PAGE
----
August 25, 2009
A 45-foot bus has become a center for learning and on Aug. 19 it made its way to West Terre Haute.
Indiana State University's American Democracy Project worked with West Vigo High School to bring C-SPAN's Civics Bus to the students.
This bus is a part of the C-SPAN Network, which is known around the country for its unbiased, commercial-free coverage of American politics. In 1993, C-SPAN sent the Civics Bus on a journey to "bring the world of public affairs into schools and communities nationwide," according to C-SPAN's website.
This bus is equipped with televisions and studio equipment to show students, first hand, what C-SPAN tries to accomplish.
C-SPAN's Rachel Katz said that it is important for the bus to reach cities and rural areas provide the same opportunity to students.
West Vigo High School is home to state Sen. Tim Skinner who teaches government and economics classes, and worked with ISU to bring the bus to West Vigo.
"This is a great opportunity for our youth to experience something like this because their lives are so busy that they do not pay attention to what is happening around them," Skinner said.
John Conant, director of ISU's Center of Economic Education, and Chris McGrew, president of Indiana Council for the Social Studies, worked with C-SPAN and Skinner to arrange the visit by the Civics Bus.
"Community engagement is a big part of the university's mission," Conant said. "This kind of event is a good way to strengthen connections with local schools."
Conant joined Skinner and other teachers and students from several classes at the bus.
West Vigo High School Principal Tom Balitewicz stated he thought it was a good experience for the students to learn about a concept that has been around for centuries.
"Civics has been around for a long time, since Plato," he said.
Skinner and Balitewicz shared the same concern about students when speaking about the importance of the bus.
They both said it is disappointing that a lot of today's youth don't vote, and what is worse is that when many of them do vote, they do not always know what they are voting for.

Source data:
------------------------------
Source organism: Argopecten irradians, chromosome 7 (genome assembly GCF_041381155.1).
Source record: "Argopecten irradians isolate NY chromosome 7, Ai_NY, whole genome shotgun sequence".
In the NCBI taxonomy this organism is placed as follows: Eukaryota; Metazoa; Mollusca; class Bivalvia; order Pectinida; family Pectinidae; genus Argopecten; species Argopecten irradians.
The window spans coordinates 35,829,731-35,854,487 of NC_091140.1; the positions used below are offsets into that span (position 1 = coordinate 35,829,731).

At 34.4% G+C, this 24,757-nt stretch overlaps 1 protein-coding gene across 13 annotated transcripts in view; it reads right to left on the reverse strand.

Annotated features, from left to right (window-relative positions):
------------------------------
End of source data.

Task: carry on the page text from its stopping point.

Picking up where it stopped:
The American Democracy Project is a national effort sponsored by the American Association of State Colleges and Universities that began in 2003. It promotes student engagement in public policy and development of civic skills and knowledge.
Darlene Hantzis, ISU professor of communication and women's studies, coordinates the ADP. In November, ISU was selected as one of 16 ADP institutions to join a Civic Agency initiative.
"The Civic Agency Initiative focuses more on citizenship as action and gives us access to wonderful resources and partners across the country as we seek to develop successful practices for citizenship education," Hantzis said.
The ADP organizes many programs, including the Pizza and Politics series and Banned Books Outloud.
"This year the format of Pizza and Politics will engage students and community members in the practice of ‘deliberative democracy'," Hantzis said.
The ADP at ISU also will be organizing events to recognize Constitution Day and Equality Day. Hantzis will also be teaching a new course focused on Civic Agency.
The visit by the C-SPAN Civics Bus offered another opportunity to reach out to the local community and demonstrate how the ADP can work with students in the area, Hantzis said.
Leaving the bus, junior Kristin Childres said, "I was already familiar with C-SPAn but I thought it was really interesting and a good experience."
Sophomores Trey Clark and Nick Kellams agreed with Childres that it was a good experience and great opportunity to learn more about civics.
C-SPAN's Civics Bus made a stop in West Terre Haute after its appearance at the Indiana State Fair. After leaving West Vigo, the journey for the Civics Bus continued to the Illinois and Missouri state fairs.
The C-SPAN Civics bus came to two Wabash Valley schools, thanks in part to the efforts of the American Democracy Project Civic Agency Initiative at Indiana State University and the university's Center for Economic Education.